End of part 1

January 28, 2013

Can’t sleep due to ruminations or worry? Try this.

by Dave P.

Most people suffer from occasional sleepless nights. When the problem becomes chronic, it’s time to take action, but what do you do? You can get a prescription for sleeping medication, but they often leave you feeling worse the next day. You can try counting sheep or visualizations, but those techniques are limited in their effectiveness.

A fairly new technique that has proven to be effective for stopping unwanted thoughts is called Rapid Eye Oscillation Technique (REOT). You simply close your eyes and move them back and forth with varying degrees of rapidity depending on the context.

To help with sleep when you can’t turn your brain off, simply get into a comfortable position and slowly oscillate your eyes (move them back and forth) until you fall asleep. Doing so has the effect of clearing your working memory and clearing your unwanted thoughts, which allows you to fall asleep. It’s almost impossible to think of anything else while you’re oscillating your eyes, which is why it works.

REOT can also help with emotionally charged ruminations. Try to recall the stress inducing memory while oscillating your eyes fairly rapidly. You’ll find that doing so removes some of the emotion from the memory, which makes it less vivid and less likely to disrupt your day.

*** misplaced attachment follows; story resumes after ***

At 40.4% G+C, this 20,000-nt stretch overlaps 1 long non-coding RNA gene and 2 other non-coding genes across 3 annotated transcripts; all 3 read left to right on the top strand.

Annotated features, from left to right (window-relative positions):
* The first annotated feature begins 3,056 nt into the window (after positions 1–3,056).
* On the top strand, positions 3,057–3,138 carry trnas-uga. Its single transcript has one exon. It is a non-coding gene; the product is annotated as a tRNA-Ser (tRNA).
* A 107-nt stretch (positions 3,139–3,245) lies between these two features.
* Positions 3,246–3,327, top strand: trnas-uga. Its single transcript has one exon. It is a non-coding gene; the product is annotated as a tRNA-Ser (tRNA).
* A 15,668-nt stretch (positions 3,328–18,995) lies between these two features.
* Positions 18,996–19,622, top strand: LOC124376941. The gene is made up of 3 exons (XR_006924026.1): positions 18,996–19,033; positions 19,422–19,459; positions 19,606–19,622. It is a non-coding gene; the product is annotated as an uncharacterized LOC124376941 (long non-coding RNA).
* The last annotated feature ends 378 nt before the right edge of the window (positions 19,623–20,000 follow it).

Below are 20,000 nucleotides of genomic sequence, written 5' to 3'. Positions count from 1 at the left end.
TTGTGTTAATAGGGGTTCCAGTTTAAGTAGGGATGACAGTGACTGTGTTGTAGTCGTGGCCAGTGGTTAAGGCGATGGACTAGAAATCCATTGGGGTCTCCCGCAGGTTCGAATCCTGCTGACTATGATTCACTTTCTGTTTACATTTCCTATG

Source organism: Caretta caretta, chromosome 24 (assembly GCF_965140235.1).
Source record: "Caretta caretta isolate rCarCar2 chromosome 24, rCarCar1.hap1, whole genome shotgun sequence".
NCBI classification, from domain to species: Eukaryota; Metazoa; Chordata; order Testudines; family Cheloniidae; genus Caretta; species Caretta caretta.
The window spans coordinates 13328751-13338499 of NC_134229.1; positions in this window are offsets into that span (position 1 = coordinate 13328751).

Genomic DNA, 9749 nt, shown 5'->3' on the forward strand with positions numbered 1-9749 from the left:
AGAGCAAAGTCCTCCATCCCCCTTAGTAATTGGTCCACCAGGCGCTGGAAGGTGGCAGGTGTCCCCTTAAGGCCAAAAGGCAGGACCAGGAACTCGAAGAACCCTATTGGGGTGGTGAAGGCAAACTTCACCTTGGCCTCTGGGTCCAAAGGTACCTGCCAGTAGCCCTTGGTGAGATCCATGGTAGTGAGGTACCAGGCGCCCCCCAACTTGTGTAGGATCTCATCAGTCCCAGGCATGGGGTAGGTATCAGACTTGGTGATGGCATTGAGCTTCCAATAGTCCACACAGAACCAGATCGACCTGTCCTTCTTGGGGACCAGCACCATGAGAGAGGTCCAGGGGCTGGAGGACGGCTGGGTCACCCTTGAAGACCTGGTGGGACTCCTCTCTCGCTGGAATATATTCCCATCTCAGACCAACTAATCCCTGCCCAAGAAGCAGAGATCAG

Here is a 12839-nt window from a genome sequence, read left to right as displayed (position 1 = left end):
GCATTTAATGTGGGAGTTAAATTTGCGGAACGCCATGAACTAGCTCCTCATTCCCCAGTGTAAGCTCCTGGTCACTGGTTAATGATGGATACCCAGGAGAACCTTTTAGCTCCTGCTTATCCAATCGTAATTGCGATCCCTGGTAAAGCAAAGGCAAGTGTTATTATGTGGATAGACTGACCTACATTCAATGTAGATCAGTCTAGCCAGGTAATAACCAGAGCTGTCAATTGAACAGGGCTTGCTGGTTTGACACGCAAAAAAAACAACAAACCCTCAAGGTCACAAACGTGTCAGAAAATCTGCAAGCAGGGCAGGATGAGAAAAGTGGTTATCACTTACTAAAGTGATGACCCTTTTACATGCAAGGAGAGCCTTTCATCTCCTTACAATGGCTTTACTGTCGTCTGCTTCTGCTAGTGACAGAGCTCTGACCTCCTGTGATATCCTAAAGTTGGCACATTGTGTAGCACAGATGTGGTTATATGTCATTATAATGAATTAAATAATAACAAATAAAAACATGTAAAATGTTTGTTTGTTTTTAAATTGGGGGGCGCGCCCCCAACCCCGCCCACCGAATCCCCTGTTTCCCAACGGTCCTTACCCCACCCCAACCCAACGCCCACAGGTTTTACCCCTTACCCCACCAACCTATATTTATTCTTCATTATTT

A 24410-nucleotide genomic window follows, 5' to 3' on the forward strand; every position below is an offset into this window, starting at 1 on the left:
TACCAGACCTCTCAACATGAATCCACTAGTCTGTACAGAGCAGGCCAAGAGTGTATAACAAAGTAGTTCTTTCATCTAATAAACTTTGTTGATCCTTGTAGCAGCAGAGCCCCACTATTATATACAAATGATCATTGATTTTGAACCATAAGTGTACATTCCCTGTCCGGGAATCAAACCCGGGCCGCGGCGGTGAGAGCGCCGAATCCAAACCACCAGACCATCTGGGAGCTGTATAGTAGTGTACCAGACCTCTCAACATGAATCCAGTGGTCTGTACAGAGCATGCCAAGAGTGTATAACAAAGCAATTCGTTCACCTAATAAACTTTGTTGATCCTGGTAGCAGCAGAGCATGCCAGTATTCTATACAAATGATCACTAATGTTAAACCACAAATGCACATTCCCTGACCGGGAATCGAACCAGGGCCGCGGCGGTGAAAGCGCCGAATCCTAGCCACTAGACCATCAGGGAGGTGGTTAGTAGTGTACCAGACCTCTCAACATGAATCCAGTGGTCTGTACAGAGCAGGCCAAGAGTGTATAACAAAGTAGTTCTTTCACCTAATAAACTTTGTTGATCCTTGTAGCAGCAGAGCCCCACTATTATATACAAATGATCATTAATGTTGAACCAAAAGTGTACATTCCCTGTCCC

January 14, 2013

Have fun when you’re giving a talk or presentation

by Dave P.

“Life should be lived as play.”

When you fear public speaking, there is little chance you’re going to enjoy yourself when you do get up in front of an audience. Most other methods designed for overcoming glosophobia try to get you to put up with your anxiety. That’s like trying to get someone to put up with a thorn in his or her foot. Why not just pull out the thorn!

Part of learning to have fun with being the center of attention is changing your attitude. This is your life; be the star of your life. Don’t settle for a bit part. When you’re up on stage, that is your chance to shine. This is your opportunity to show the world (or at least your co-workers) what you’re made of.

I used to have severe anxiety at work meetings when we’d have to introduce ourselves. If I was first, I didn’t have time to get nervous, so it wasn’t bad. But when there were several people ahead of me, I’d get more and more nervous as we took our turns around the conference table. What was I so afraid of?

Here are a few tricks I learned to reduce the anxiety.

  • Take a look at the people around the table. Chances are, on average, they’re not any smarter, articulate, capable, or better looking than you are. They’re not better than you, so why do you feel intimidated? Recognizing that you’re as good, if not better at what you do than the rest of the people there can help you relax.
  • Recall what you know about the person currently speaking. What is that person’s name and position at the company? Pay attention to what that person is saying. It might actually be interesting and you could mention something about it after the meeting as a conversation starter. He or she will be impressed that you were actually listening. Being generous with your attention will lessen your worrying.
  • As it gets closer and closer to your turn, imagine an hors d’oeuvre tray coming around the table with some tasty treats. You can’t wait until it gets to you.